Are we finally getting serious about fixing a broken education system that hobbles the nation?
We expected more from the talking heads on the surge in Egypt’s foreign reserves, but at least it made the headlines. But talking heads were (understandably) more interested in dissecting the newly proposed restructuring of the nation’s education system. (We have full coverage of both stories in Speed Round, below.)
On Hona Al Asema, Lamees Al Hadidi said the reserves rose largely due to government sales of debt instruments and bonds, but are still expected to have a positive impact on Egypt’s credit rating and FX rates (watch, runtime 5:41).
Over on Kol Youm, Amr Adib also touched on the reserves — with far less grace than his better half, contenting himself with questioning why the USD exchange rate and prices of consumer goods haven’t magically dropped as a result of the record-high reserves (watch, runtime 1:20). Someone needs to be run through a remedial economics class in the new thanaweya amma system.
Speaking of which: The star of the night was Tarek Shawki. Masaa DMC’s Osama Kamal spoke to the education minister about the new system that will replace thanaweya amma. The traditional system (which is now exiting stage right) killed any chance students would ever innovate, Shawki said. Under the new system, he added, students will be evaluated based on both coursework and exams, rather than just the latter (watch, runtime 13:42).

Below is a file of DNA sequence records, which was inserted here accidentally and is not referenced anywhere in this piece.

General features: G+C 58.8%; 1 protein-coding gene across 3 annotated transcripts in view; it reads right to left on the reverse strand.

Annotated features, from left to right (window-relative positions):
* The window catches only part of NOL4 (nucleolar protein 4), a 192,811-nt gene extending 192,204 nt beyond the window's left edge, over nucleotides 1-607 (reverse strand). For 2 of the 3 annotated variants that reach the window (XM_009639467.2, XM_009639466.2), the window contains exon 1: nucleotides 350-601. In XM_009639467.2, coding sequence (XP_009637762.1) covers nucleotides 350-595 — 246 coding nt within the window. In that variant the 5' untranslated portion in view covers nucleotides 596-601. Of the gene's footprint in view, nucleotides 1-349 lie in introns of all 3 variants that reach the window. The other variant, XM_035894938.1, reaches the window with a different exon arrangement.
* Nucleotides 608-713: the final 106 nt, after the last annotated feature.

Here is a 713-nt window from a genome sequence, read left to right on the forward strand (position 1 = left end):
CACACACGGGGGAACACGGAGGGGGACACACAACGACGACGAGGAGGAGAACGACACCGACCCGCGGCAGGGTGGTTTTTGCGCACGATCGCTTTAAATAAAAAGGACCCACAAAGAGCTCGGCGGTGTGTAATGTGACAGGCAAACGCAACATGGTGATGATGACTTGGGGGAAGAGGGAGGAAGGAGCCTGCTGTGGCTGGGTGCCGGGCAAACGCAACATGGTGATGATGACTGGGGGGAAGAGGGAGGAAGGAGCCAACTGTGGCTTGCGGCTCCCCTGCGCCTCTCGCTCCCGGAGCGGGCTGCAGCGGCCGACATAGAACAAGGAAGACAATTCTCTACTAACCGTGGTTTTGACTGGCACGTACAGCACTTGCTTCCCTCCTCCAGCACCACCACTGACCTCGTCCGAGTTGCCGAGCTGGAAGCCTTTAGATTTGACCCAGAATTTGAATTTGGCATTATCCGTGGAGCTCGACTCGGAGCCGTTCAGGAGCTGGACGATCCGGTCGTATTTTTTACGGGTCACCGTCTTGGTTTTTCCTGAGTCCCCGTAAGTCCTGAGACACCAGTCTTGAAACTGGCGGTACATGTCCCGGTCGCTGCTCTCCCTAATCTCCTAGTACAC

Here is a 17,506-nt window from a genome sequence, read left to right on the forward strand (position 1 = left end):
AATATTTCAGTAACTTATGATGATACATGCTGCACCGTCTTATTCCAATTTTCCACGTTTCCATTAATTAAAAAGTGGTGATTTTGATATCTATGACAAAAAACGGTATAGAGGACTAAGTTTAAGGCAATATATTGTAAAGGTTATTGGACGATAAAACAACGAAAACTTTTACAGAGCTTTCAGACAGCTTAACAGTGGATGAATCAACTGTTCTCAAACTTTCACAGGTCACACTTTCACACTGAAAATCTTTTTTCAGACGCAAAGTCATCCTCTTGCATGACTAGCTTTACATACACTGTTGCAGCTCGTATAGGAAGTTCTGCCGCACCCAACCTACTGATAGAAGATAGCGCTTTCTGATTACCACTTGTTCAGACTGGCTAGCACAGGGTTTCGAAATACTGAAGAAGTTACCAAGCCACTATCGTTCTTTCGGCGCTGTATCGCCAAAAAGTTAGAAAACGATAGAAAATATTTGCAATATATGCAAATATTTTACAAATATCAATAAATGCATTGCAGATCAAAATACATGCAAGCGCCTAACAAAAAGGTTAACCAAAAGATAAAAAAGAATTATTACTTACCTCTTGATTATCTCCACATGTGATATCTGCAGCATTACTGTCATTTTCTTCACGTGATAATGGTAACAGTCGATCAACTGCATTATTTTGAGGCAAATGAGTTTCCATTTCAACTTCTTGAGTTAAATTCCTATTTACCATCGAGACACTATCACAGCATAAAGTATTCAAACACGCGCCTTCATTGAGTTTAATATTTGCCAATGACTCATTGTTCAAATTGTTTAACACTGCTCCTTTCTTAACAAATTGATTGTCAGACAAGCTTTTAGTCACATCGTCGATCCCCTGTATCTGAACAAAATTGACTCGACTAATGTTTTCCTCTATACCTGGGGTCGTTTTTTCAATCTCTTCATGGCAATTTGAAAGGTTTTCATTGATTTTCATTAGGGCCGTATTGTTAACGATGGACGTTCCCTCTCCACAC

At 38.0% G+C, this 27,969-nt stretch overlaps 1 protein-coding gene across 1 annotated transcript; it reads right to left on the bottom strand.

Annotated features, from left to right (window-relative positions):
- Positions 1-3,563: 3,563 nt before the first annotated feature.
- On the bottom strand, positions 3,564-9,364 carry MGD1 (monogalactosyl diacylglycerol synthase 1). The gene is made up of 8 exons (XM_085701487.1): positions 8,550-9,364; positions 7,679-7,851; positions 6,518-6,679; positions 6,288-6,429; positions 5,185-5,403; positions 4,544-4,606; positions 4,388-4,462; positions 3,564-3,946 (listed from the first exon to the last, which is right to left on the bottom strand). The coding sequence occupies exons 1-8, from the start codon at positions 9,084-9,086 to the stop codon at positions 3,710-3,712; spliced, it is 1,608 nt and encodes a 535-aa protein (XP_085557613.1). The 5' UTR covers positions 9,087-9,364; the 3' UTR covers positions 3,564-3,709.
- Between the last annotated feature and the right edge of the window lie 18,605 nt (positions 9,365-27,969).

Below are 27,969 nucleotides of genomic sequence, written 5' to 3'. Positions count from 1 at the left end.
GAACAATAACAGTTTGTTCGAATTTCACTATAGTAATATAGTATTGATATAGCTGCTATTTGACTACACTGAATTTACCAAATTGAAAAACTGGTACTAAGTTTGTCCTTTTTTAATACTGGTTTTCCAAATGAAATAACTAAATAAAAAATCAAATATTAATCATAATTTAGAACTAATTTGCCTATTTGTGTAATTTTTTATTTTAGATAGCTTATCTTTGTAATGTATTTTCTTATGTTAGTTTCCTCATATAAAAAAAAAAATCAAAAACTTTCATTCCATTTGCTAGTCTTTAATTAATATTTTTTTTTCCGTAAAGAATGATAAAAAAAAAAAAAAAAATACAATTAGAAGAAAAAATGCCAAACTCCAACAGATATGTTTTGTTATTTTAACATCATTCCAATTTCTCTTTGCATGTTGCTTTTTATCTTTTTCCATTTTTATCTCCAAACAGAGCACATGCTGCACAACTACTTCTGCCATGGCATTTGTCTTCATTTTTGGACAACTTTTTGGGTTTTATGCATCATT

Shawki also rang up Lamees, telling her (in part) that primary-level certificates awarded after sixth grade are being scrapped because they are of no value to a child’s education, but require significant budget outlays (watch, runtime 13:02).
Lamees dedicated a large chunk of last night’s episode — her last before she goes off vacation for the month — to covering hepatitis C treatment efforts. More than 680k patients were treated between September 2015 and December 2016, according to the deputy head of the National Committee for the Control of Viral Hepatitis, Yehia El Shazly (watch, runtime: 3:56). Most cases treated with Sovaldi were successful, committee member Emam Waked said (watch, runtime: 1:00).
Back on Kol Youm, Adib zeroed in on waste management, lambasting the government for its “failed” recycling projects and calling on the private sector to take over (watch, runtime 2:46). Adib spoke to MP and House Local Development Committee member Mohamed Attia, who gave him the low-down on a government proposal to establish a solid waste management holding company (watch, runtime: 5:28).
On Yahduth Fi Masr, Sherif Amer hosted record-breaking swimmer Farida Osman to talk about her snagging Egypt’s first-ever world medal. Osman said she’s looking ahead to the 2020 Tokyo Olympics.